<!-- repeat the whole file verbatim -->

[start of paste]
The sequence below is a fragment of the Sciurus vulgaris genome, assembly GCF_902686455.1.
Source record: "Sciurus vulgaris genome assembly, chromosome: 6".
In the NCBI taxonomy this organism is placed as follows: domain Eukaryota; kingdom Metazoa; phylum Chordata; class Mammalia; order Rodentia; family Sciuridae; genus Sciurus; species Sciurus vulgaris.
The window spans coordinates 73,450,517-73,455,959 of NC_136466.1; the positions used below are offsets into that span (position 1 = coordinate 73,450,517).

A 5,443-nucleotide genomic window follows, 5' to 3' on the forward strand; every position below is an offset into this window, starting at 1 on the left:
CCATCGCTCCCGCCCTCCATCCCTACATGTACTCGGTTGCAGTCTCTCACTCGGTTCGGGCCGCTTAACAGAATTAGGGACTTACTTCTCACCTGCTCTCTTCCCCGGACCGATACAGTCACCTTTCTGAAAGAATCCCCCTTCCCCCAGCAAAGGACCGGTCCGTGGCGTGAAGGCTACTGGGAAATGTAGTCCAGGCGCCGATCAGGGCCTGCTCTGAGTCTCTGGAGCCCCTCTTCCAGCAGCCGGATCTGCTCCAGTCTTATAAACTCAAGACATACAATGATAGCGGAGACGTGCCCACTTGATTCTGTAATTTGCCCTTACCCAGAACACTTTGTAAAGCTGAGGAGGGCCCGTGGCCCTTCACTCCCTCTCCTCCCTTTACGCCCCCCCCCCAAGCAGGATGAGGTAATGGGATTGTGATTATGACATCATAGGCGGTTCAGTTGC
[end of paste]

The sequence below is a fragment of the Sciurus vulgaris genome, assembly GCF_902686455.1.
Source record: "Sciurus vulgaris genome assembly, chromosome: 6".
In the NCBI taxonomy this organism is placed as follows: domain Eukaryota; kingdom Metazoa; phylum Chordata; class Mammalia; order Rodentia; family Sciuridae; genus Sciurus; species Sciurus vulgaris.
The window spans coordinates 73,450,517-73,455,959 of NC_136466.1; the positions used below are offsets into that span (position 1 = coordinate 73,450,517).

A 5,443-nucleotide genomic window follows, 5' to 3' on the forward strand; every position below is an offset into this window, starting at 1 on the left:
CCATCGCTCCCGCCCTCCATCCCTACATGTACTCGGTTGCAGTCTCTCACTCGGTTCGGGCCGCTTAACAGAATTAGGGACTTACTTCTCACCTGCTCTCTTCCCCGGACCGATACAGTCACCTTTCTGAAAGAATCCCCCTTCCCCCAGCAAAGGACCGGTCCGTGGCGTGAAGGCTACTGGGAAATGTAGTCCAGGCGCCGATCAGGGCCTGCTCTGAGTCTCTGGAGCCCCTCTTCCAGCAGCCGGATCTGCTCCAGTCTTATAAACTCAAGACATACAATGATAGCGGAGACGTGCCCACTTGATTCTGTAATTTGCCCTTACCCAGAACACTTTGTAAAGCTGAGGAGGGCCCGTGGCCCTTCACTCCCTCTCCTCCCTTTACGCCCCCCCCCCAAGCAGGATGAGGTAATGGGATTGTGATTATGACATCATAGGCGGTTCAGTTGC